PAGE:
The Presidential Elections That the Syrian Regime Unilaterally Plans to Hold Are Illegitimate, Imposed by Regime Security Services and Undermine the Political Process

Bashar al Assad Is Accused of Committing Many Crimes against Humanity and War Crimes and Must Be Held Accountable

SNHR

Press release:
 
(Link below to download full report)
 
Paris – In its latest report, the Syrian Network for Human Rights (SNHR) reveals that the presidential elections which the Syrian regime unilaterally plans to hold are illegitimate and imposed by the regime’s security services, and that they undermine the political process, noting that Bashar al Assad is accused of committing many crimes against humanity and war crimes and must be held accountable.
 
The 15-page report observes that the Syrian regime violates Security Council Resolution No. 2118 and the Geneva Communiqué, by announcing holding presidential elections in May 2021, as well as violating UN Security Council Resolution 2254 of 2015, in which it set out a clear sequential path for the political transition process, stressing that there’s always only one candidate from the Ba’ath Party, Bashar al Assad. The report further notes that this year’s sham election takes place after the Joint Investigative Mechanism, established by the Security Council in August 2015, which confirmed the Syrian regime’s responsibility for the use of chemical weapons of mass destruction on three separate occasions, in addition to being held in the wake of conclusive reports by the Investigation and Identification Team (IIT) of the Organization for the Prohibition of Chemical Weapons (OPCW), which confirmed the Syrian regime’s responsibility for four additional chemical attacks. The report clarifies that the Syrian regime already violated Security Council Resolution No. 2118 and the Geneva Communiqué, by holding presidential elections unilaterally in June 2014, which were a pre-determined and programmed sham, designed solely to achieve a landslide victory for the Ba’ath Party’s one candidate Bashar al Assad.
 
As the report reveals, the Syrian regime has never stopped committing atrocious violations against Syrian citizens; since the previous sham elections (which SNHR notes were wholly illegitimate), the Syrian regime has continued to commit multiple types of violations, some of which, according to the reports of the UN Independent International Commission of Inquiry (COI), amount to crimes against humanity and war crimes. The report includes a summary of the most prominent of the violations perpetrated by the Syrian regime since the previous bogus presidential elections in June 2014 up until April 2021, according to the SNHR database, in which 47,967 civilians were killed, including 8,762 children and 5,309 women (adult female), while at least 58,574 individuals, including 1,986 children and 4,693 women (adult female), are still arbitrarily arrested or forcibly disappeared in the official and unofficial detention centers of the Syrian regime, including 44,652 individuals, including 1,827 children and 3,516 women (adult female), who are still forcibly disappeared. The report also documents at least 4,901 individuals, including 84 children and 52 women (adult female), who died due to torture in the official and unofficial detention centers of the Syrian regime.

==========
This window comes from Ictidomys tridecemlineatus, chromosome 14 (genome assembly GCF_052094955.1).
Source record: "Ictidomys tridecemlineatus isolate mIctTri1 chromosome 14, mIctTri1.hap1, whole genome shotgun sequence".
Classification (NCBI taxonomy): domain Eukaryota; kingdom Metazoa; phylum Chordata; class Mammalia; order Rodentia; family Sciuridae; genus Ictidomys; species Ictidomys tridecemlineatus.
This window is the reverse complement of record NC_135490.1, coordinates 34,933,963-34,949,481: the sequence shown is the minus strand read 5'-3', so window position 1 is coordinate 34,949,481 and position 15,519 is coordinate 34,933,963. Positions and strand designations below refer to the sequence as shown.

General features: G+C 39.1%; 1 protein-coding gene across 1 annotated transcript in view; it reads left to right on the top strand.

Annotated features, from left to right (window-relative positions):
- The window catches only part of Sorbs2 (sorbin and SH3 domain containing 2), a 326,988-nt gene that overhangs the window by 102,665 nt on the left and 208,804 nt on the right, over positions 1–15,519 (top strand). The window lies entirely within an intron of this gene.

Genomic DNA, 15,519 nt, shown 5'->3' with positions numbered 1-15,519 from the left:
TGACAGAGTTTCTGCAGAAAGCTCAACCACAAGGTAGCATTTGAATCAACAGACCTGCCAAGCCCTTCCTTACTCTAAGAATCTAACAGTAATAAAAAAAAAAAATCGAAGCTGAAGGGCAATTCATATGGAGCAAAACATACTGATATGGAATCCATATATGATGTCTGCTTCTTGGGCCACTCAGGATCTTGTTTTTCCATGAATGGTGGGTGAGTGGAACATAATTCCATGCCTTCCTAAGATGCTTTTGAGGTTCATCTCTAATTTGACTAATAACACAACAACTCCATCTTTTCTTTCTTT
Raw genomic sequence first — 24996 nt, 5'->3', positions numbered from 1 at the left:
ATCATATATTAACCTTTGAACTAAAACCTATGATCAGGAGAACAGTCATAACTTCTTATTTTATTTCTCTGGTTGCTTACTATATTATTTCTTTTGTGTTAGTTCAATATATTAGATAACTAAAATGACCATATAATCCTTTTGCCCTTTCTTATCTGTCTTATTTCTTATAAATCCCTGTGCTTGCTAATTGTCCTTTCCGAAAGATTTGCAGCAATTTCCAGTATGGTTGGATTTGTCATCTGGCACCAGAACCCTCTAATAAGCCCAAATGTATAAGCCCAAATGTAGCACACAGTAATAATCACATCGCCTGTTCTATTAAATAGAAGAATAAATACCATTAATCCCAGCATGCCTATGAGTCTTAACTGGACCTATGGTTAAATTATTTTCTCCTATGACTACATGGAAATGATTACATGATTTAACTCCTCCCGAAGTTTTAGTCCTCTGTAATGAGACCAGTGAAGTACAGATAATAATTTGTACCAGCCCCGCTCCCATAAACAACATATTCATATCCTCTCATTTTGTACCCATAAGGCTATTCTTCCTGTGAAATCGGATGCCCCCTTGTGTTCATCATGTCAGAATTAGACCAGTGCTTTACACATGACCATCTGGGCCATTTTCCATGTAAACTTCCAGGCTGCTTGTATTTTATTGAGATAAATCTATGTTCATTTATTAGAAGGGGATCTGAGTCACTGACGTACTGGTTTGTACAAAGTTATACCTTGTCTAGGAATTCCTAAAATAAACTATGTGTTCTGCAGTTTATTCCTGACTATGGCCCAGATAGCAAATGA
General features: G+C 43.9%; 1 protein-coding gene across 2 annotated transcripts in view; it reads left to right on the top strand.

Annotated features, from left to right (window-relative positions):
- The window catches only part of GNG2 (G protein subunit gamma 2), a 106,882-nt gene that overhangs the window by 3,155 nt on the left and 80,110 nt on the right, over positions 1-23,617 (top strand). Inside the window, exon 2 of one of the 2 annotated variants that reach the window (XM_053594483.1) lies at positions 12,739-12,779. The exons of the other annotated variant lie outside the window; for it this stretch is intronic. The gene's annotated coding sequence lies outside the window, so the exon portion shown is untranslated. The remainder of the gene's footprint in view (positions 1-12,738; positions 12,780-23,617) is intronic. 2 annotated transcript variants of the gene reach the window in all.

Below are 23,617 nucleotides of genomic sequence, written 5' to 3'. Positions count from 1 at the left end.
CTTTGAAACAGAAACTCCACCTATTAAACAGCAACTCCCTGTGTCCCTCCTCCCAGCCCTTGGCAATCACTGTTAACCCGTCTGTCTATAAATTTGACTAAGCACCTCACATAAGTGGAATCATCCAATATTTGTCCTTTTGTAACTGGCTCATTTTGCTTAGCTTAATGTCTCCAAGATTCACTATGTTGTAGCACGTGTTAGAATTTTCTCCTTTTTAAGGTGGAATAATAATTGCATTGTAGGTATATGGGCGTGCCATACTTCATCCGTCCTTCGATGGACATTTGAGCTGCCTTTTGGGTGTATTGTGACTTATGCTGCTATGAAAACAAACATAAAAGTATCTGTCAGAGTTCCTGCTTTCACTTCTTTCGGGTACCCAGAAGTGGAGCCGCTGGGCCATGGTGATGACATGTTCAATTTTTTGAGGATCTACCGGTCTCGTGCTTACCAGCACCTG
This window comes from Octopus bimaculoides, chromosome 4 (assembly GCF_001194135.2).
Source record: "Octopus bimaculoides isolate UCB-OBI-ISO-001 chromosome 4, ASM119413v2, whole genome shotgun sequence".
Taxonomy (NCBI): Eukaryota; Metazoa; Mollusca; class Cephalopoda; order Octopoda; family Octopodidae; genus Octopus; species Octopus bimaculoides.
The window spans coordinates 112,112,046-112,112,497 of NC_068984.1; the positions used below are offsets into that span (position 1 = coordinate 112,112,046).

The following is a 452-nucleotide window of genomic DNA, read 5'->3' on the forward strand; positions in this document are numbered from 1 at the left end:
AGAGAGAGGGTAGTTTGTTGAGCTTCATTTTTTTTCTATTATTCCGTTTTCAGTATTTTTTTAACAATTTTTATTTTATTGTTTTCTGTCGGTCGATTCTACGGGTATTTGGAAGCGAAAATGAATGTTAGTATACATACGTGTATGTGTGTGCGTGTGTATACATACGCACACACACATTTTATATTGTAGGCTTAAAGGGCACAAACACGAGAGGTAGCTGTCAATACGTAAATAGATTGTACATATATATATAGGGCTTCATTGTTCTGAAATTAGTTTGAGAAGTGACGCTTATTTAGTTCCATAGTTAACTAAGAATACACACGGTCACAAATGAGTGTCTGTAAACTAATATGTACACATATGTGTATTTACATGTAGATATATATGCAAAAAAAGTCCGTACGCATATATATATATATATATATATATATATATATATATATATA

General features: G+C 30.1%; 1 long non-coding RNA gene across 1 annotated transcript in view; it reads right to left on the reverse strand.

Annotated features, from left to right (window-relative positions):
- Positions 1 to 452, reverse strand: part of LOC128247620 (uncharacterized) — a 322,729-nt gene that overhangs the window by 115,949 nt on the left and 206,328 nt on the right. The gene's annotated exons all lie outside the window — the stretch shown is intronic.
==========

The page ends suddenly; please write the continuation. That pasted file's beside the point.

Fadel Abdul Ghany, Director of the Syrian Network for Human Rights, says:
“That a person involved in crimes against humanity can conduct and win presidential elections makes Syrian society lose any confidence in the political process and democratization, enhances the narrative of extremist organizations, and spreads a culture of revenge. States supporting the political process must absolutely reject these sham elections, emphasize their illegitimacy, and respond by taking serious steps within a specific timetable to achieve the political transition towards democracy and human rights.”
 
The report provides eight main reasons organized in order of importance that delegitimize the presidential elections which the Syrian regime plans to hold unilaterally, meaning that the results are not binding on the Syrian people. The eight main points came as follows: